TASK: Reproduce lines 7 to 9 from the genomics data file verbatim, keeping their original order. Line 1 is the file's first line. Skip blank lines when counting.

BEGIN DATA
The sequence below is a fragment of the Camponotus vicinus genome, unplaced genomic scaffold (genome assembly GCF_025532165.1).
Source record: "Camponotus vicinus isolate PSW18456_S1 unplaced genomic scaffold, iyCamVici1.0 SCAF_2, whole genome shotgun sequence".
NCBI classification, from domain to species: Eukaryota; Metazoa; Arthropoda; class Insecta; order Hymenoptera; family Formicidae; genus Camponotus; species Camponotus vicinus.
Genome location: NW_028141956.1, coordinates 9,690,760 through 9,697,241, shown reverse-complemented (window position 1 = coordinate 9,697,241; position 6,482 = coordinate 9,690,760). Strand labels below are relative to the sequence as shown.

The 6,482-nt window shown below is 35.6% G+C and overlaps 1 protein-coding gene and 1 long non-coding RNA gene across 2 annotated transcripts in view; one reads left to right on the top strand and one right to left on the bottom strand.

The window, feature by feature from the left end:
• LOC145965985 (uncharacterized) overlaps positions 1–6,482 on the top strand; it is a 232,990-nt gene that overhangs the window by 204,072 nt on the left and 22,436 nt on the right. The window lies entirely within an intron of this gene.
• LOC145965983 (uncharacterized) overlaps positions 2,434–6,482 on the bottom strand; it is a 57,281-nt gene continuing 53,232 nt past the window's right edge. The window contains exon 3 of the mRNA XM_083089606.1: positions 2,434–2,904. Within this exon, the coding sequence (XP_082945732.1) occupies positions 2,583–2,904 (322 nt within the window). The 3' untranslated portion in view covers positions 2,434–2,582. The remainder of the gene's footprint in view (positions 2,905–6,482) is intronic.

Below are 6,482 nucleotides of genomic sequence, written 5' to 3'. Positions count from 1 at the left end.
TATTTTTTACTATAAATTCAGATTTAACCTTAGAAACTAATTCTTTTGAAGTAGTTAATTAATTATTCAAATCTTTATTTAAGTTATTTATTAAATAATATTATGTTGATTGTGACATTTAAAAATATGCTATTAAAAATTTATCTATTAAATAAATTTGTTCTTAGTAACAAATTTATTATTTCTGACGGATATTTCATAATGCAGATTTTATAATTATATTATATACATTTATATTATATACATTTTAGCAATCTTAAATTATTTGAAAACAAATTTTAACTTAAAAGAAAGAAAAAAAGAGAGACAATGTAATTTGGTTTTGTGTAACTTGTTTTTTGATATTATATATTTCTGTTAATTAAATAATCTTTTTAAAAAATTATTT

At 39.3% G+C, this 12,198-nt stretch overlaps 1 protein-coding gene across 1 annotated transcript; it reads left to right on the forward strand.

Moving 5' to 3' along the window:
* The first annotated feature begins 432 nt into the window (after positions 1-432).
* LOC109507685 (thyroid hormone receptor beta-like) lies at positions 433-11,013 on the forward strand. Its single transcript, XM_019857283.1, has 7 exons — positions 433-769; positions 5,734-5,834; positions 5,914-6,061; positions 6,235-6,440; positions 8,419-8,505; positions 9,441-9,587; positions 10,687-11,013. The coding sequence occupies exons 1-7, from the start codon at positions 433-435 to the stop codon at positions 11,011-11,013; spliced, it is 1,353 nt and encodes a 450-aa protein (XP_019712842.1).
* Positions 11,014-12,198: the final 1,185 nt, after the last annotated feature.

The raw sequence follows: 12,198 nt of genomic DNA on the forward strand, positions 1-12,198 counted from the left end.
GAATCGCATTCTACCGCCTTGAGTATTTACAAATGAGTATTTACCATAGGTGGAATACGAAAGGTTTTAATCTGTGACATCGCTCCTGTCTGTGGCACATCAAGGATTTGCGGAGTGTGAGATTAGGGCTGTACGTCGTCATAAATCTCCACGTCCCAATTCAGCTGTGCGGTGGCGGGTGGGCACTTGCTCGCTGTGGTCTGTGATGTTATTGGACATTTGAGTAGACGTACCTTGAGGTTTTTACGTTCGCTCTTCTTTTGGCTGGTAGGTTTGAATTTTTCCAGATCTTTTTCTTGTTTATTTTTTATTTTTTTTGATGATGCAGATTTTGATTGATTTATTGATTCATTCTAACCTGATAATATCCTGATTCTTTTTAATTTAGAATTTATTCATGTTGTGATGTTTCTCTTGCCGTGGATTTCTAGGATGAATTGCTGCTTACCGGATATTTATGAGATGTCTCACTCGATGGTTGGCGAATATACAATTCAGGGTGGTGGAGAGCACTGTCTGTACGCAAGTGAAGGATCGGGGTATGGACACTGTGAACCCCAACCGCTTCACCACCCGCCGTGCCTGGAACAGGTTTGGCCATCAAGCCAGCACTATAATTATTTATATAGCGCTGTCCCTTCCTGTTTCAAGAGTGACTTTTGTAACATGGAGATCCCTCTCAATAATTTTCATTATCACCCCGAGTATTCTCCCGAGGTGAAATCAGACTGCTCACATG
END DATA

• LOC145965985 (uncharacterized) overlaps positions 1–6,482 on the top strand; it is a 232,990-nt gene that overhangs the window by 204,072 nt on the left and 22,436 nt on the right. The window lies entirely within an intron of this gene.
• LOC145965983 (uncharacterized) overlaps positions 2,434–6,482 on the bottom strand; it is a 57,281-nt gene continuing 53,232 nt past the window's right edge. The window contains exon 3 of the mRNA XM_083089606.1: positions 2,434–2,904. Within this exon, the coding sequence (XP_082945732.1) occupies positions 2,583–2,904 (322 nt within the window). The 3' untranslated portion in view covers positions 2,434–2,582. The remainder of the gene's footprint in view (positions 2,905–6,482) is intronic.

Below are 6,482 nucleotides of genomic sequence, written 5' to 3'. Positions count from 1 at the left end.